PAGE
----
Rerouting her life plan, she moved to Baltimore. Now, roots planted, she proudly calls Charm City her home, citing Hampden’s Bluebird Cafe and Bazaar boutique as her favorite spots to frequent.
But she’s not sure how long the East Coast can sustain her. With a growing audience, increased media visibility and a more generous budget funded by crowdsourcing platform Patreon, she often contemplates a move to Los Angeles.
For Wynn, a growing online footprint also entails increased responsibility to bridle her tongue. Recently, she became ensnared in a Twitter feud after expressing discomfort with gender-neutral pronouns (“they,” instead of “he” or “she,” for example). Briefly, she deactivated her account.
As a trans woman who publicly chronicled her transition on the internet, Wynn said she’s no stranger to harassment and vitriol. But when it comes from communities and individuals she considers allies, she said, it hurts all the more.
“There’s people who want me to be representative of trans people, and when I do something they don’t like, it’s like treason," she said. "And those people are so much closer to me, I see them more and I care more what they think. To have to deal with both these things at once, I just shut down a lot of days.”
But unlike her pursuit of a doctoral degree, Wynn said she won’t quit, for her career not only affords her the creative outlet and following she craves as a performer but also enables her to make a tangible difference online, where insults, hatred and threats of violence no longer shock the conscience.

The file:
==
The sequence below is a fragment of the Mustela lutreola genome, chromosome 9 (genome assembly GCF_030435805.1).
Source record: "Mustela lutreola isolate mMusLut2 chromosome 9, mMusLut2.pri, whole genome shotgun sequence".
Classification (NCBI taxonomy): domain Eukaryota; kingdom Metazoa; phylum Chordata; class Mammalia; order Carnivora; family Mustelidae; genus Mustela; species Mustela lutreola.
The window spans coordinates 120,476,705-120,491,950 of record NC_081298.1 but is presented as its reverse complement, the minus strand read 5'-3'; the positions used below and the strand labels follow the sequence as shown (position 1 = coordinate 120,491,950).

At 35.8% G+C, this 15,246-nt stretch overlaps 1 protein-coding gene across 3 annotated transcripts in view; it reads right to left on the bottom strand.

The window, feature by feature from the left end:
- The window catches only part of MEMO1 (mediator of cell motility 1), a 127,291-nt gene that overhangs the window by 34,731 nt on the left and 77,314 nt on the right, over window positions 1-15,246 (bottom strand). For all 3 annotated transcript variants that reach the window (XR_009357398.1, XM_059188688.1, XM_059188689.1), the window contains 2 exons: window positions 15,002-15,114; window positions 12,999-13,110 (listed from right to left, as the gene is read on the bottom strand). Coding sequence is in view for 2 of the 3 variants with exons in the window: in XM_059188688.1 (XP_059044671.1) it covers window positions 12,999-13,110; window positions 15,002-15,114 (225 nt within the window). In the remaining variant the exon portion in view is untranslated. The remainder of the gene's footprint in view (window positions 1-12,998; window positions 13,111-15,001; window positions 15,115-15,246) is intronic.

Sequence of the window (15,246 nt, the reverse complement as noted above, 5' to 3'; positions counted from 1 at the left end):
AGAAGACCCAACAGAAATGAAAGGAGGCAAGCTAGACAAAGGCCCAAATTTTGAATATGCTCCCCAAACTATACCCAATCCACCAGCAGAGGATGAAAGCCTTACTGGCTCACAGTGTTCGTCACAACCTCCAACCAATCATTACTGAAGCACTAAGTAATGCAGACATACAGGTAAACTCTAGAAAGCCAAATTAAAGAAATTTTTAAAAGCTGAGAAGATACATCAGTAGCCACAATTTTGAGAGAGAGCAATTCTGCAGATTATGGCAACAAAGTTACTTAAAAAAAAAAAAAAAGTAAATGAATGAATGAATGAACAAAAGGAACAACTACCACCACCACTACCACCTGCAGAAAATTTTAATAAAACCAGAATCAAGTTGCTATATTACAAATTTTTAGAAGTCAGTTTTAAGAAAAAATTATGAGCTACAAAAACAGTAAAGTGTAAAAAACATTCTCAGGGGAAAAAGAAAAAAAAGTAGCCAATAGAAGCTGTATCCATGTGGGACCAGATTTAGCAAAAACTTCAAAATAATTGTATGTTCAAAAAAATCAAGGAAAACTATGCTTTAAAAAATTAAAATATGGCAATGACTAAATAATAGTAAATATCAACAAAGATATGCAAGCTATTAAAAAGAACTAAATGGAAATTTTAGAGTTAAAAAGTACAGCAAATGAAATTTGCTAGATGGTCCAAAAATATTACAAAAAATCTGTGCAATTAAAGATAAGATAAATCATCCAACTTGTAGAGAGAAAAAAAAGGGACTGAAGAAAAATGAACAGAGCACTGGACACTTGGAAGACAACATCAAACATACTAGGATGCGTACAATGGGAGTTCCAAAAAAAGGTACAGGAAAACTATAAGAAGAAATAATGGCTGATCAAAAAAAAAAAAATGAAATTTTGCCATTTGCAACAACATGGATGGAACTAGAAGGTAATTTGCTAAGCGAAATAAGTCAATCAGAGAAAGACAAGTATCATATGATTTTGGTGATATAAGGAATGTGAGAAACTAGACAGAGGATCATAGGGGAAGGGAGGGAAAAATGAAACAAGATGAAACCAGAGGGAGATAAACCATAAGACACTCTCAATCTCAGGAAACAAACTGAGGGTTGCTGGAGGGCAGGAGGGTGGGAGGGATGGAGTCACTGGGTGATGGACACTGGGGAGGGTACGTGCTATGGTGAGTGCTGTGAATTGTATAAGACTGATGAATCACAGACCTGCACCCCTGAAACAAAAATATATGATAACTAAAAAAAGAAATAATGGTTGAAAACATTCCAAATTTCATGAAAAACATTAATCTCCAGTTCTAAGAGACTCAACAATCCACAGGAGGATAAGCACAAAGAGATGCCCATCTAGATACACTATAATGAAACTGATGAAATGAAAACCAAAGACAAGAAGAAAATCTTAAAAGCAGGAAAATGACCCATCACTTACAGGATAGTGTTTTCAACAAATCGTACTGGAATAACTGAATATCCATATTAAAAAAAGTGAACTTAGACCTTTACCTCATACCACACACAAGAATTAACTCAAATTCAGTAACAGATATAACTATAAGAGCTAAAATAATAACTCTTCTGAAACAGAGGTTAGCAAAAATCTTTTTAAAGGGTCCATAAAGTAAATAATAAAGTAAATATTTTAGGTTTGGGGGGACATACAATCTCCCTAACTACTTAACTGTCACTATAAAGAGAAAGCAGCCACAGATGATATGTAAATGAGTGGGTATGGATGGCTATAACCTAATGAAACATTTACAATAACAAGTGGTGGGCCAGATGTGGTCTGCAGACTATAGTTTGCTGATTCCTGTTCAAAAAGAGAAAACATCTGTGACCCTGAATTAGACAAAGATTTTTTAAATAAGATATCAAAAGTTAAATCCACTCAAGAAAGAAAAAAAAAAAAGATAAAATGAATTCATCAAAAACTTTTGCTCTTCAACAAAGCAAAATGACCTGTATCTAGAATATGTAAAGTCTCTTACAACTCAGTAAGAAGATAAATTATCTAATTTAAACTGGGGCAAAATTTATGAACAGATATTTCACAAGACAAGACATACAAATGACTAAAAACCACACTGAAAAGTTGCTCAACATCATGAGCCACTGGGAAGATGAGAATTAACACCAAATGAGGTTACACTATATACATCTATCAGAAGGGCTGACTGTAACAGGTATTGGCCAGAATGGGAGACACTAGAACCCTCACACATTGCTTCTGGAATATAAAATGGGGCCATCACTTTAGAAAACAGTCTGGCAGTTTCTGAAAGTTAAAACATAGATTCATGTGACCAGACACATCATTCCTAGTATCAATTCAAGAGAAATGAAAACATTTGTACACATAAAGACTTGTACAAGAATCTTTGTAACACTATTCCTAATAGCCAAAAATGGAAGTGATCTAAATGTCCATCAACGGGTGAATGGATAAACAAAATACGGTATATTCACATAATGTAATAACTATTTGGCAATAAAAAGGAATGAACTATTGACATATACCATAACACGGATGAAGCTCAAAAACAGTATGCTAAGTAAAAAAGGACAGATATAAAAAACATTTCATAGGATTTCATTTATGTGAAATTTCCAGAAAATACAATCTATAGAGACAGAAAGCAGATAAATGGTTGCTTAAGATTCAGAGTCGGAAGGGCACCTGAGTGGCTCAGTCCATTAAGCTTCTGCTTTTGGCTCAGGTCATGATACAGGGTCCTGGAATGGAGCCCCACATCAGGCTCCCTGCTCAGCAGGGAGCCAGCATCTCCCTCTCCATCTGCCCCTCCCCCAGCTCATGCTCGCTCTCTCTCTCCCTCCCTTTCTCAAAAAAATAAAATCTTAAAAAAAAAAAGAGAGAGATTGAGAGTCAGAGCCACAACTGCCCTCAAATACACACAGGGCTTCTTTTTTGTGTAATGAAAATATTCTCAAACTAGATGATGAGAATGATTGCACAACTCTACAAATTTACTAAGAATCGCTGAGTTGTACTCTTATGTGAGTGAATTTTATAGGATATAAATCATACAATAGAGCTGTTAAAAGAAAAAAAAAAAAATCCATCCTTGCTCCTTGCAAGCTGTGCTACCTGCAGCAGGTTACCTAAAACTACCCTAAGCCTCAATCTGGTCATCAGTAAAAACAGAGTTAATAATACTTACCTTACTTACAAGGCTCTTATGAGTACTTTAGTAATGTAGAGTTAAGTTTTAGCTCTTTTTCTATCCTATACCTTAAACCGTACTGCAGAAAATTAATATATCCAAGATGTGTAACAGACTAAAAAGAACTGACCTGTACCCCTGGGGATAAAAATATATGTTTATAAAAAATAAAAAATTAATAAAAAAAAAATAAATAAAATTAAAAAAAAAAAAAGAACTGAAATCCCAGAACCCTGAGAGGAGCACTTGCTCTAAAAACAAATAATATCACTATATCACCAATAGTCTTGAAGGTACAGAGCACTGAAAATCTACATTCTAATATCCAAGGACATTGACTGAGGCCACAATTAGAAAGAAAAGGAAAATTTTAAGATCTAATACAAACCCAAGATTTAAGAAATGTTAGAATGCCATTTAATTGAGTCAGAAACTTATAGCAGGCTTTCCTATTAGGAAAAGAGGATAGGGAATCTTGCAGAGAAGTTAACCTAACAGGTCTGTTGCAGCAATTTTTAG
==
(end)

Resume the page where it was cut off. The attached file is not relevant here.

“Natalie if you see this you are my hero,” one YouTuber wrote in the comments section of a recent video. “You’ve helped me accept myself and u understand that I can be polysexual and trans. You’ve validated my existence.”
“You have helped so many people understand trans rights, myself included,” echoed another viewer. “I was a ‘rationalist’ anti-feminist before I found your content and I know there are many others who have a similar story. You have brought so many people to understand and the community at large owes you a great deal of thanks.”
To this end, Wynn said there’s at least some evidence that her approach to the internet, however showy or absurd, is working.
“I have the sense of humor of an edgy teenage a------, so I’m able to relate to people like that,” she said. “I don’t think a lot of people who are talking about, say, transgender issues or racial justice, are really relating to people in that way.”
Wynn’s content allows viewers to reach their own conclusions as characters peel back their layers and defend their points of view. Often, she aims to represent all sides of an argument, an effort she thinks other YouTubers, even other trans YouTubers, avoid.
Her videos also reflect a moment in time, one in which the transgender community finds itself caught in between the dizzying buzzword culture of two political extremes. While some Republicans favor limiting the community’s access to gender-specific bathrooms and the military, members of the political left have attempted to champion trans rights issues ahead of the 2020 elections. But, to Wynn and her predecessors, the politicizing is neither timely nor entirely welcome.